Arts

$15 million in grants go to Catskills organizations

Above: Americorps team members work on the storefront of Catskill Mountainkeeper in Livingston Manor in June 2014. Mountainkeeper received a $1.8 million grant from the state of New York on Dec. 11, 2014.

Gov. Andrew Cuomo handed out early Christmas presents on Thursday, Dec. 11 in the form of $709.2 million in economic and community development funding to hundreds of organizations across New York state. Several Catskills organizations, including MTC Cable, Catskill Mountainkeeper and the village of Sidney, received over a million dollars each. 

Through the program, called the Regional Economic Development Council initiative, New York State issues grants to businesses, community groups, nonprofits, and municipalities. The Catskills did well this year, picking up over $15 million overall, according to our back-of-the-envelope math.   Read more

This Weekend: Catskills holiday shopping guide

Above: A window display at Ragtime Clothing Exchange in Callicoon, which hosts its first Dickens on the Delaware event this weekend. Photo via the Dickens on the Delaware Facebook page. 

The snow is on the ground, just in time for the fourth installment of our holiday shopping guide. (Want even more things to do? Check out our ever-updating Catskills events calendar.) 

Here's what's happening over the weekend of Dec. 13 and 14: 

Delaware County

Santa comes to the town square in Delhi on Saturday, Dec. 13 from 5 p.m. to 8 p.m., along with horse and wagon rides and hot cocoa. The town's holiday lights contest ends the next day  Read more

Shop Catskills: Post-turkey edition

Above: Sparky the Fire Dog, Santa and Frosty the Snowman will be guests at the Tannersville Annual Holiday Craft Fair and Spirits of the Holidays on Saturday, Nov. 29 from 10 a.m. to 4 p.m. Photo via the Great Northern Catskills website.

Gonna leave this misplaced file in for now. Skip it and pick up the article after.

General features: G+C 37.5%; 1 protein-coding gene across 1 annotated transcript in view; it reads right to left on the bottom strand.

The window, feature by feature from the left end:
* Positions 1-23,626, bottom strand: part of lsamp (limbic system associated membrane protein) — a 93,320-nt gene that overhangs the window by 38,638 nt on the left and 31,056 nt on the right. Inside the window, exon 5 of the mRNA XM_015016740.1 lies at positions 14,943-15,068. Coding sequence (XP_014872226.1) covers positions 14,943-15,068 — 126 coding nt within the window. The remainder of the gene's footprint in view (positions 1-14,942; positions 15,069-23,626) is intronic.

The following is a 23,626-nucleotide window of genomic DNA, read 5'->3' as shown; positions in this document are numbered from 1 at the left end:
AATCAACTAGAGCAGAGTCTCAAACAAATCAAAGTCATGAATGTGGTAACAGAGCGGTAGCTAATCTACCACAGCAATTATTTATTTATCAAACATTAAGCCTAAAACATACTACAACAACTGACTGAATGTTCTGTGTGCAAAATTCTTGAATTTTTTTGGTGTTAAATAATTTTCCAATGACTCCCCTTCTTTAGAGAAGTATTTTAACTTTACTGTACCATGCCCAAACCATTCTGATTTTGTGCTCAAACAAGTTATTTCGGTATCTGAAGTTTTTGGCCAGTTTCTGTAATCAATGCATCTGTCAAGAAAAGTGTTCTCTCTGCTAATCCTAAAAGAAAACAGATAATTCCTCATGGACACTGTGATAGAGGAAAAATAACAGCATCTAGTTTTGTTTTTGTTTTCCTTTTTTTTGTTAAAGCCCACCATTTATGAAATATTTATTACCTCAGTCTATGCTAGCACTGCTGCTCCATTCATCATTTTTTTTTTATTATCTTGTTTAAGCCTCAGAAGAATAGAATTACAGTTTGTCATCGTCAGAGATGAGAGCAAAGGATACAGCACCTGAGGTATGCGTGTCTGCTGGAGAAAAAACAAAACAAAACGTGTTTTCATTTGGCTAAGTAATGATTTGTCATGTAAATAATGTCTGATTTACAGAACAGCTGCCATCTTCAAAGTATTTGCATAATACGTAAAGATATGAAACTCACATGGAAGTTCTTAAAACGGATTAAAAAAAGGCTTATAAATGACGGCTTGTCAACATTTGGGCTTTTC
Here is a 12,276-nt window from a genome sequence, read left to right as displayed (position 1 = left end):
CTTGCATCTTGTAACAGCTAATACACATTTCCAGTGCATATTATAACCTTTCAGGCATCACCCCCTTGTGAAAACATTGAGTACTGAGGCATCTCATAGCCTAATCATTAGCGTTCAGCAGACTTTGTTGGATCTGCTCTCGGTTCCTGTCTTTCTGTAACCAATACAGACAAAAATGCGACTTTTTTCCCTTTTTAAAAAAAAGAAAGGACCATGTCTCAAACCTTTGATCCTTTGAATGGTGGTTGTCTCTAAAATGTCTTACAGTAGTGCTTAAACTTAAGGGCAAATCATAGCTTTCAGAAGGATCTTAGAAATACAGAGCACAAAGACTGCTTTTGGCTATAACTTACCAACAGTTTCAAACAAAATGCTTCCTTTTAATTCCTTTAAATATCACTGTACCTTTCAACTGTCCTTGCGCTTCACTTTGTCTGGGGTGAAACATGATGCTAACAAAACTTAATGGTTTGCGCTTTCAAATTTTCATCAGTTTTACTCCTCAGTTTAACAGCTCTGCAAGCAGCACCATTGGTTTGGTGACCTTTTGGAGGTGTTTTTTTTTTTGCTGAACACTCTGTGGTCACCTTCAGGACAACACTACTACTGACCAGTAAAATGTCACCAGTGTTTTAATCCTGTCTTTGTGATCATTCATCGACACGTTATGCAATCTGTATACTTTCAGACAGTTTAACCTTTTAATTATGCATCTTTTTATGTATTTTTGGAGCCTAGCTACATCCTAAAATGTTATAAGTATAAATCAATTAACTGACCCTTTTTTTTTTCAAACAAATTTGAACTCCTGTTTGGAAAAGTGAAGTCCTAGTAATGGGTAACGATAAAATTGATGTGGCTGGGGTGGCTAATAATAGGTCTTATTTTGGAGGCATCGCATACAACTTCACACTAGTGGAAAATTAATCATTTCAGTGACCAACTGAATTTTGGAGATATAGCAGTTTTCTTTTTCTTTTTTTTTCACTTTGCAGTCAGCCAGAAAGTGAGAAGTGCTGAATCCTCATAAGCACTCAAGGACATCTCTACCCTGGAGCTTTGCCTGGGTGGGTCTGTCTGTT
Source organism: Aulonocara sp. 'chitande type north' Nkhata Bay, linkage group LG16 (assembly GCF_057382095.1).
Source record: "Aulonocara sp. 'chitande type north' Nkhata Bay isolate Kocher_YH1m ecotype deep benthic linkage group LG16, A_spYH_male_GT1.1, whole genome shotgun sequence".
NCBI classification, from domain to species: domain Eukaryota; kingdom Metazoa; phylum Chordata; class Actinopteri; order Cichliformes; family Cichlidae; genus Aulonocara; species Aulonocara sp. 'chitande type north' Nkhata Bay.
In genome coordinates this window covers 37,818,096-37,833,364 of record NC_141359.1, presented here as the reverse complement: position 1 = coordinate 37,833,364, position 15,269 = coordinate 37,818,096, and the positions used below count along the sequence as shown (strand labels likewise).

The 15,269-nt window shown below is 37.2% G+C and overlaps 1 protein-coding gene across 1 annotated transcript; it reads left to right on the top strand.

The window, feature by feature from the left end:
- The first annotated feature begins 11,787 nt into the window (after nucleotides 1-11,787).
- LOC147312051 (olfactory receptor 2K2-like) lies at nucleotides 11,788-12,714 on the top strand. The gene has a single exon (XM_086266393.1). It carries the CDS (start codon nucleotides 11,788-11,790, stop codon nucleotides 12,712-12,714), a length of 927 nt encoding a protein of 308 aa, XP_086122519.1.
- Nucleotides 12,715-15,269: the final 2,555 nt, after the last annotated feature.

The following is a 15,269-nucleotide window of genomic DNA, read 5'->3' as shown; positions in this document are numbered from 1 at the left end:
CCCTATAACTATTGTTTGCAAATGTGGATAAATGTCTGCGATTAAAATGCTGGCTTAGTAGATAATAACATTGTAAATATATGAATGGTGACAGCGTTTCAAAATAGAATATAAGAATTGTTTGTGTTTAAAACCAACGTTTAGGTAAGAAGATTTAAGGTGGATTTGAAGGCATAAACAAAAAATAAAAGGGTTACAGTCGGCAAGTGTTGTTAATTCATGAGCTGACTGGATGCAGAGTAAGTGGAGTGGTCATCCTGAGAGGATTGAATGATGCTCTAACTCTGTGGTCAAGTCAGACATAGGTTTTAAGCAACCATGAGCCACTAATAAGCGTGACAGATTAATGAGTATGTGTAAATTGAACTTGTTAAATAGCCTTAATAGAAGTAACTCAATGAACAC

It's holiday shopping season in earnest, now that Thanksgiving is over. You can spend all your gift-giving dollars this year with Catskills merchants and businesses, and maybe see a few Christmas trees and even Santa himself while you're at it. To help you shop local, here's the second installment of our holiday shopping guide

Want even more things to do? Check out our ever-updating Catskills events calendar

Here's what's happening over the weekend of Nov. 28 to 30: 

DELAWARE COUNTY

Margaretville hosts its annual holiday celebration on Saturday, Nov. 29. Shops will be decked to the nines, lots of kids’ activities will distract your little ones, and Santa will show up late in the afternoon on a fire truck. Hot cocoa and doughnuts will keep you fortified, and you can grab a hayride when your feet get tired.  Read more

This Weekend: Christopher Williams Open Studio

Above: "Wolf-in-Skins," a work-in-progress dance-opera by Christopher Williams and Gregory Spears. Photo by Andrew Jordan.

By the time audiences usually see a dance, it’s the final, perfected product—the polished result of months of work. But New York City-based choreographer Christopher Williams is giving viewers a chance to see what a movement piece looks like at the very beginning of its lifespan, in a free open studio on Sunday, Nov. 23 at Mount Tremper Arts. 

Left: Christopher Williams. Photo via his website. 

Williams has been commissioned to create a series of dances for "Dardanus," a Baroque opera by 18th-century French composer Jean-Philippe Rameau. In those days, dance was an integral part of operatic structure; minuets and gavottes popped up in interludes between arias. This new production of the rarely-seen opera, directed by Michel Fau and in collaboration with the musical group Ensemble Pygmalion, is set to begin performances at the Opéra National de Bordeaux next April.

But Williams’s contribution has to start somewhere, and he’s making his first moves during a weeklong residency in Mount Tremper. Armed with a recording of Ensemble Pygmalion’s arrangements for "Dardanus," he and six dancers have come up from the city to work out the beginnings of what will become the final pieces.